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Finished Shorts

A Host of Daffodils (2004)

Writer/Director/Producer:  Jane Clark

Cinematographer:  Patrick Grandaw

Production Companies:  FilmMcQueen Productions

Genre:   Family Drama

Cast:  Victoria Profeta, James Garde, Edith Fields


A Host of Daffodils (15 minutes) is FilmMcQueen's second short, and the director's most personal. It is shot from the perspective of a stroke victim in his hospital bed and based on the director's experience with her family after her father had a stroke. It explores the way a family with disparate ideas on lifestyle and religion can rediscover their love for each other through struggle and loss.


This film had distribution through Big Short Films, won awards, nominations and played 16 film festivals.

Festivals and Awards

Wildsound Film Festival

The Stony Brook Film Festival

* Nominated Best Short Film *

Female Eye Film Festival

* Nominated Best Short Film *

Final Cut Film Fest (Brighton, UK)

Humboldt Int'l Film Festival

* Nominated Best Short Film *

Woods Hole Winter Screening Series

Mallorca Int'l Film Festival


Flatfoot Fete

Los Angeles Short Film Festival

Woods Hole Film Festival

* Emerging Filmmaker Award*

Provincetown Film Festival

DC Independent Film Festival

Wilmington Film Festival

* Audience Honorable Mention *

Northampton Independent Film Fest


A Review


A Story That Promotes Meaningful Discussion 

reviewed: 2005-05-11 


There can be no doubt that in the wake of the Terry Schiavo case, films that deal with the subject of stroke and its long term implications will evoke strong reactions. Depending on the slant or position taken by such films the reaction can be extreme. "A Host of Daffodils," thankfully, does not really take a position on the much ballyhooed Schiavo subject, smartly deciding instead to deal with the emotions experienced by families forced to confront the loss of a dear loved one. 


Writer/Director Jane Clark's very personal short film "A Host of Daffodils" is an intentionally textured piece of filmmaking that effectively relates its story through the eyes of a family patriarch whose stroke has left him bound to a hospital bed. The father is visited by his two grown children and attended by his wife who dutifully sits by his bedside. Occasionally, he can communicate but the difficulty of talking is unbearable. The filmmaker achieves an intimate effect through cutting down the view from the camera lens either through the use of physically masking (which is an artificial way of creating a letterboxed look) or by a digital effect after the fact. Either way the technique is seamless and following a moment of adjustment works rather well. 


The images in "Daffodils" themselves are made a little blurry at times to correspond with what one would think would be the mood and visual limitations of the host taking us through his last few days. I was reminded of the techniques employed in a couple science fiction films of some note, "Brainstorm" and "Strange Days." Both of those somewhat arguably superficial films attempted to place the viewer in the mind of or looking through the eyes of another.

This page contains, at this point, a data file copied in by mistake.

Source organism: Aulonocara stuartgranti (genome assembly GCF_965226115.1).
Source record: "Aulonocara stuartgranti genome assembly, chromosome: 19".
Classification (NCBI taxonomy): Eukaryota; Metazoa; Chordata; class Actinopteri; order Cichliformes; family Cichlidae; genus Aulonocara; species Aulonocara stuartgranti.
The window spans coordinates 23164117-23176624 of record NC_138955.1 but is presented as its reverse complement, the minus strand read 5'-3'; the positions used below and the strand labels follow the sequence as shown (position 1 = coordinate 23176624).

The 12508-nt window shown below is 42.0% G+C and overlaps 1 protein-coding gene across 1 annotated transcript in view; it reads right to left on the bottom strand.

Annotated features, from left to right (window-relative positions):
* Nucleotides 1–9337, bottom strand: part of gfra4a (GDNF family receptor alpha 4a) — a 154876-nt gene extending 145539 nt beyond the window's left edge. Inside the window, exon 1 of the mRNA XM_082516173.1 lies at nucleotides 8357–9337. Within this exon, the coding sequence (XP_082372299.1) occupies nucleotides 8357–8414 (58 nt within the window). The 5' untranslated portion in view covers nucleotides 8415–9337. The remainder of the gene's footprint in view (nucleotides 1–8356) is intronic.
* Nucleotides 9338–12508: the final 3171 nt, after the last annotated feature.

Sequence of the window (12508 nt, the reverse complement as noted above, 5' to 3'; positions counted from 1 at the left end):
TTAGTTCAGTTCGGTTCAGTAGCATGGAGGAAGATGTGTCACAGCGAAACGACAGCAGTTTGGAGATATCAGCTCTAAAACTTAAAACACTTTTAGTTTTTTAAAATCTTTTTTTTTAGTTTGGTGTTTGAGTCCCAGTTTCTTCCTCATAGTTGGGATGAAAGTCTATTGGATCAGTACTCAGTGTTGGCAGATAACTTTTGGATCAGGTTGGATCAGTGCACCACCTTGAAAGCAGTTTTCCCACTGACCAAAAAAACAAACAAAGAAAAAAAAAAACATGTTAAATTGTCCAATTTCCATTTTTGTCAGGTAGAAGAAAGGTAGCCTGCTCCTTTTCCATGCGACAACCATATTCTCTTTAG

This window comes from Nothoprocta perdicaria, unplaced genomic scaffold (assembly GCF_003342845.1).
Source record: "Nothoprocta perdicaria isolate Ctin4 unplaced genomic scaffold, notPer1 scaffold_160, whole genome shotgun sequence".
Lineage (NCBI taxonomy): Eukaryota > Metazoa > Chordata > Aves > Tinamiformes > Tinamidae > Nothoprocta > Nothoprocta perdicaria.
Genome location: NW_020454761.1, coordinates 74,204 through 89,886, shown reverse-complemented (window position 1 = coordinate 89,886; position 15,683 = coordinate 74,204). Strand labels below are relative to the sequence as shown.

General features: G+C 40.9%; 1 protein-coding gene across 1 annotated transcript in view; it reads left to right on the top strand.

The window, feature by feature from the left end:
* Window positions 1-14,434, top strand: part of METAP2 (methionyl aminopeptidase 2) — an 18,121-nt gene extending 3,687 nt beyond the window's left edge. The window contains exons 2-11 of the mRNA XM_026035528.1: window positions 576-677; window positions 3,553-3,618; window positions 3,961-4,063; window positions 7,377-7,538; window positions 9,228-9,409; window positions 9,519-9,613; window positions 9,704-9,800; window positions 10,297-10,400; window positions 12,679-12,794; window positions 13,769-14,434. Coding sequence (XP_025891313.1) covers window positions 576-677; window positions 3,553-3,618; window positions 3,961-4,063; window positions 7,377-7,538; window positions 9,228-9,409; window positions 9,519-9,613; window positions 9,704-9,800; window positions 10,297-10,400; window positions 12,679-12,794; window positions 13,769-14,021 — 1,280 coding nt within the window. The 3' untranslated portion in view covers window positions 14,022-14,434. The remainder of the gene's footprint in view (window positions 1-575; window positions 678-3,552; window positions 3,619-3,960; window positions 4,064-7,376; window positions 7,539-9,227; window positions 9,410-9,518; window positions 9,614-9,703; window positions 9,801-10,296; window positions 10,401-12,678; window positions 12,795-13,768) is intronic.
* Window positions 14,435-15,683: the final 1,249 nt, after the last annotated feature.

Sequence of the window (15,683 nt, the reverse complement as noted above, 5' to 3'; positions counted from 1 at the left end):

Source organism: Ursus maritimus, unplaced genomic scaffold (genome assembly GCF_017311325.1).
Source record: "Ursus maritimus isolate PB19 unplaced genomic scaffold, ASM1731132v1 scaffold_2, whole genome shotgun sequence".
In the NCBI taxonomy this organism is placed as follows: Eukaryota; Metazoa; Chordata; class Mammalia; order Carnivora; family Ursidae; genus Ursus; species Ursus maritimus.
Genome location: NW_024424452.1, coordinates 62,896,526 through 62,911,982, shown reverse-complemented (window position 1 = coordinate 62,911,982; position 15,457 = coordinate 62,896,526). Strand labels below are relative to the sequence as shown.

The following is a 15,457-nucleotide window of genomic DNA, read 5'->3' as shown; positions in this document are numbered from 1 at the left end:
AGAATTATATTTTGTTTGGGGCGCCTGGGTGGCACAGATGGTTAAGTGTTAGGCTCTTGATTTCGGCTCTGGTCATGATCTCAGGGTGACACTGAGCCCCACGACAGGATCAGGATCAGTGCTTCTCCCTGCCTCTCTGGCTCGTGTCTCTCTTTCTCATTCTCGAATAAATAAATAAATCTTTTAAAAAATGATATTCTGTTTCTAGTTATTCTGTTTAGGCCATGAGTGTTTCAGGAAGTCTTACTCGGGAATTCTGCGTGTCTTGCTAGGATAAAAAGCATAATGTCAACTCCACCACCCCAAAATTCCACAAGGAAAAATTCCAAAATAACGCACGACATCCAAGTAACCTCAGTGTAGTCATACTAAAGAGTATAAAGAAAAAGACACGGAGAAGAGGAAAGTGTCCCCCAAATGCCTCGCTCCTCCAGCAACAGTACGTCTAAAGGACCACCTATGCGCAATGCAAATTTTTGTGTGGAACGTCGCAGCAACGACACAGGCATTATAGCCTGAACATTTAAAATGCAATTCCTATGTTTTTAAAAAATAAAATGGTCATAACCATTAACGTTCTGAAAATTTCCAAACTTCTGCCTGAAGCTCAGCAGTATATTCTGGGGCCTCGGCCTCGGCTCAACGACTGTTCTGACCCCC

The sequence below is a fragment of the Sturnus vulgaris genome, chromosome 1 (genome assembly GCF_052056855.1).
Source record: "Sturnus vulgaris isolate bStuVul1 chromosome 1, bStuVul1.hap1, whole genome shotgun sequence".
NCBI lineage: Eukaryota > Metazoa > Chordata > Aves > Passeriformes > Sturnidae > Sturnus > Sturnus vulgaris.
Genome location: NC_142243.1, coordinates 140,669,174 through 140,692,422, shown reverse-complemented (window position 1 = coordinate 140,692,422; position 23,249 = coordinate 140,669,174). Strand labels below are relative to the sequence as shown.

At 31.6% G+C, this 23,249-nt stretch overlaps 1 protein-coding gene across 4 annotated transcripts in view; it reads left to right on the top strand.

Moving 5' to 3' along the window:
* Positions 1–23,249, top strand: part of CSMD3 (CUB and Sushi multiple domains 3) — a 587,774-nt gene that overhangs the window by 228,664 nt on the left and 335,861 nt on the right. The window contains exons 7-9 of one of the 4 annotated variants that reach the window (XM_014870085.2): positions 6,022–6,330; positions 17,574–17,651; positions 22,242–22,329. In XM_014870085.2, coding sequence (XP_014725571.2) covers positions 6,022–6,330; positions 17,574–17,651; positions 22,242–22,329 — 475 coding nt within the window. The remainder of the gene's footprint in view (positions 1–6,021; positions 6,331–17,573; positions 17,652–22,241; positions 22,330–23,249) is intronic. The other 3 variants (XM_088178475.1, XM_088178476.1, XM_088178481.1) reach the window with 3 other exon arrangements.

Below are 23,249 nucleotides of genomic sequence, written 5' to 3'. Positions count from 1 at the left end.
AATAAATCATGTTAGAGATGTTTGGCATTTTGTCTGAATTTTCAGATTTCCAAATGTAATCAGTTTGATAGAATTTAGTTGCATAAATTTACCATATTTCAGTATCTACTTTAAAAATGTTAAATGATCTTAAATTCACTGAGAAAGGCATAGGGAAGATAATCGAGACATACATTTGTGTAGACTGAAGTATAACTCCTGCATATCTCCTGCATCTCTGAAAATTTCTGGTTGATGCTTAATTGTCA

Instead of the fly on the wall approach, getting one into another's head can be very unique but presents many pitfalls. One of the problems usually experienced by the filmmaker is the insistence or requirement that the camera be unsteady. This shaky cam technique can cause an audience to feel nauseous (see "The Blair Witch Project"). But in "A Host of Daffodils," director Clark manages to find a cool medium place with the camera which steadies it. This is probably because her host is bed bound and relatively immobile. Another supremely good modern example of this method can be seen in a film I saw a couple of years ago called "Uncut." That film was pretty raunchy and would unlikely make it to the traditional movie house, but might find its way to any video store other than Blockbuster. 


"Daffodils" is emotionally textured as well. The cast is large for a short film (this one is a little less than 15 minutes in length) and every significant character is developed in a meaningful way. The subject of the movie is depressing no doubt, but for those who have not been through the slow demise of a close family member, this might be instructional viewing. Having had first hand experience with the loss of my grandmother some years ago, I can honestly say that the tone of the film is right and the struggles of the family members over what to do is real. 


The things I didn't like about the movie were minor like a doctor depicted in the one scene. His performance and appearance brought me out of the narrative momentarily. The nurses shown seemed real enough. Some viewers might find the overall story flat and relatively uneventful. Such is the case for the telling of small actual tales. 


Still, this is a purposely restrained telling of an often politicized story that does not junk things up. It was good to see that intimate stories can find their way to the screen unadulterated by pressures to jazz things up in hopes of being controversial. "A Host of Daffodils" is a small story that needs to be seen and talked about afterwards. 


Jonathan W. Hickman 

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